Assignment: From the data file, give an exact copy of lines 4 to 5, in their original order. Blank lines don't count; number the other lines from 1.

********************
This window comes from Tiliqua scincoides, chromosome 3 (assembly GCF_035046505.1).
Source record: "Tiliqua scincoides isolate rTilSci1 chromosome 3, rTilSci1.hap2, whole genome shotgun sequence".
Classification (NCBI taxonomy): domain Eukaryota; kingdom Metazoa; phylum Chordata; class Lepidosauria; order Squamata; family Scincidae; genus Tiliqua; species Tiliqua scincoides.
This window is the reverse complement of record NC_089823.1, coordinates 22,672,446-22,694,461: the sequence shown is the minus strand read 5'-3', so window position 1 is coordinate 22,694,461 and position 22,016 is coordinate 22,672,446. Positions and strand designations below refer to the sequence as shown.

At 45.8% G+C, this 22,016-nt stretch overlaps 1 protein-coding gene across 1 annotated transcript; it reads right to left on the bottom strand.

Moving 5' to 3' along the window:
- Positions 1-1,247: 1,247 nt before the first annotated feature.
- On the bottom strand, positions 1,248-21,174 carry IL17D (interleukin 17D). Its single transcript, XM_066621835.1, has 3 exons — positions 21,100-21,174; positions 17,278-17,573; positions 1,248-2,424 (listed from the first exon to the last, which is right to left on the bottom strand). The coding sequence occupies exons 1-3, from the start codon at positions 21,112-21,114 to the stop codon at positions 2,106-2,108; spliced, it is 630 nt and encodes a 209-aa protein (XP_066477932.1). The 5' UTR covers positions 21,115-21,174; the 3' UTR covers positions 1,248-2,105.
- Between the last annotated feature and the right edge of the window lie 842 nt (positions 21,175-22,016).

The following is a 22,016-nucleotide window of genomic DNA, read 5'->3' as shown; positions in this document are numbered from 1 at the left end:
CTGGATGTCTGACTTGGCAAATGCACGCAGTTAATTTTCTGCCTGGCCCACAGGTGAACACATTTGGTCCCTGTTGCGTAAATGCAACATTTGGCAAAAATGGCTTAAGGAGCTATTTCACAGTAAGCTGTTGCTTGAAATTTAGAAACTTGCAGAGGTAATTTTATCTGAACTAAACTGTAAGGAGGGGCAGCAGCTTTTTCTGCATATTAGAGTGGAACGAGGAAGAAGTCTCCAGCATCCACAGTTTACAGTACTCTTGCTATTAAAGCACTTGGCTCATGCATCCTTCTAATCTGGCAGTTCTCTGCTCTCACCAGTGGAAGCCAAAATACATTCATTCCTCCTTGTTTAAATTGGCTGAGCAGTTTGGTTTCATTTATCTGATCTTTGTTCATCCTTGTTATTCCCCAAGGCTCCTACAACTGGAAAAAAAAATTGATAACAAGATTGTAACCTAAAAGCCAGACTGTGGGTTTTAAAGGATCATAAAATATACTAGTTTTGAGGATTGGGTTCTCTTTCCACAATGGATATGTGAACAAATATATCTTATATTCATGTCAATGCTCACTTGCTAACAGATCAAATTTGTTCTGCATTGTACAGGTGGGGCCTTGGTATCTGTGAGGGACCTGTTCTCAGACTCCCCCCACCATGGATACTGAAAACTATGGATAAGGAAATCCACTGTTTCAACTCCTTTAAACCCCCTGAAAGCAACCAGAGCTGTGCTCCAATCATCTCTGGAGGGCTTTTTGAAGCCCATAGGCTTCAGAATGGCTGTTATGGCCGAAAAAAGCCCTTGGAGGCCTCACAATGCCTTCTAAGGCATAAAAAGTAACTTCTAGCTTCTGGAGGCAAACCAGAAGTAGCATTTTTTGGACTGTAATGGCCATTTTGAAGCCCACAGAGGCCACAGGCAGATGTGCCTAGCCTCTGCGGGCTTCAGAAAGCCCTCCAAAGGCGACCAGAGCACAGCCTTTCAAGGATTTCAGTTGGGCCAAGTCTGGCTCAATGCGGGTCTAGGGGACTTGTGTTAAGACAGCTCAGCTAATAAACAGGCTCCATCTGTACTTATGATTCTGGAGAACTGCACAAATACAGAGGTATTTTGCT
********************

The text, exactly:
This window is the reverse complement of record NC_089823.1, coordinates 22,672,446-22,694,461: the sequence shown is the minus strand read 5'-3', so window position 1 is coordinate 22,694,461 and position 22,016 is coordinate 22,672,446. Positions and strand designations below refer to the sequence as shown.

At 45.8% G+C, this 22,016-nt stretch overlaps 1 protein-coding gene across 1 annotated transcript; it reads right to left on the bottom strand.